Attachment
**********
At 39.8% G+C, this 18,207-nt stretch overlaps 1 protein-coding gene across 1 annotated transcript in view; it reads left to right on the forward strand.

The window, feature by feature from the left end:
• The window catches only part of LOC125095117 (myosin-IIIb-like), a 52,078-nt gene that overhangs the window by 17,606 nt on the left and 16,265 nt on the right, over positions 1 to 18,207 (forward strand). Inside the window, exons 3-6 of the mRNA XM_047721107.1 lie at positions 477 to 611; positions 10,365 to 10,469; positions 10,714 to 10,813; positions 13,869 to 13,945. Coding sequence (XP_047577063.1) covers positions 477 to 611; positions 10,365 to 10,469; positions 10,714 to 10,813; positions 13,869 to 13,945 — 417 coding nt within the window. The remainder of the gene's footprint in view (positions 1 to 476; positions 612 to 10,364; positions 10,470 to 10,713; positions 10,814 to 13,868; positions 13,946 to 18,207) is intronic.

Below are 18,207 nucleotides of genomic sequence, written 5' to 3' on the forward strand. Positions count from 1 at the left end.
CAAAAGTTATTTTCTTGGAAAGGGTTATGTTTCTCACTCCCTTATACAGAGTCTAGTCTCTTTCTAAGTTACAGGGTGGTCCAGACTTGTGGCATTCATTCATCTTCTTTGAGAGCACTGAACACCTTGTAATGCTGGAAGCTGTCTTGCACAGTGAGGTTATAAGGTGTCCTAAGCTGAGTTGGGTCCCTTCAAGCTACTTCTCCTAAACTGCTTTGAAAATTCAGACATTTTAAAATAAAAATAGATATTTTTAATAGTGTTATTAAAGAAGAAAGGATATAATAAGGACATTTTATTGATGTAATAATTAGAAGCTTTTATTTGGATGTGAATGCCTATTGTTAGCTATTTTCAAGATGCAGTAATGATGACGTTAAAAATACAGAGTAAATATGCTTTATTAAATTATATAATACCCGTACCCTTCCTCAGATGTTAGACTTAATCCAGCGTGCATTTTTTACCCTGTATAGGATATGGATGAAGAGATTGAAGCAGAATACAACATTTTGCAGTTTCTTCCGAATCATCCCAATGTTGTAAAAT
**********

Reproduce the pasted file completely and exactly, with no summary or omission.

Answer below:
At 39.8% G+C, this 18,207-nt stretch overlaps 1 protein-coding gene across 1 annotated transcript in view; it reads left to right on the forward strand.

The window, feature by feature from the left end:
• The window catches only part of LOC125095117 (myosin-IIIb-like), a 52,078-nt gene that overhangs the window by 17,606 nt on the left and 16,265 nt on the right, over positions 1 to 18,207 (forward strand). Inside the window, exons 3-6 of the mRNA XM_047721107.1 lie at positions 477 to 611; positions 10,365 to 10,469; positions 10,714 to 10,813; positions 13,869 to 13,945. Coding sequence (XP_047577063.1) covers positions 477 to 611; positions 10,365 to 10,469; positions 10,714 to 10,813; positions 13,869 to 13,945 — 417 coding nt within the window. The remainder of the gene's footprint in view (positions 1 to 476; positions 612 to 10,364; positions 10,470 to 10,713; positions 10,814 to 13,868; positions 13,946 to 18,207) is intronic.

Below are 18,207 nucleotides of genomic sequence, written 5' to 3' on the forward strand. Positions count from 1 at the left end.
CAAAAGTTATTTTCTTGGAAAGGGTTATGTTTCTCACTCCCTTATACAGAGTCTAGTCTCTTTCTAAGTTACAGGGTGGTCCAGACTTGTGGCATTCATTCATCTTCTTTGAGAGCACTGAACACCTTGTAATGCTGGAAGCTGTCTTGCACAGTGAGGTTATAAGGTGTCCTAAGCTGAGTTGGGTCCCTTCAAGCTACTTCTCCTAAACTGCTTTGAAAATTCAGACATTTTAAAATAAAAATAGATATTTTTAATAGTGTTATTAAAGAAGAAAGGATATAATAAGGACATTTTATTGATGTAATAATTAGAAGCTTTTATTTGGATGTGAATGCCTATTGTTAGCTATTTTCAAGATGCAGTAATGATGACGTTAAAAATACAGAGTAAATATGCTTTATTAAATTATATAATACCCGTACCCTTCCTCAGATGTTAGACTTAATCCAGCGTGCATTTTTTACCCTGTATAGGATATGGATGAAGAGATTGAAGCAGAATACAACATTTTGCAGTTTCTTCCGAATCATCCCAATGTTGTAAAAT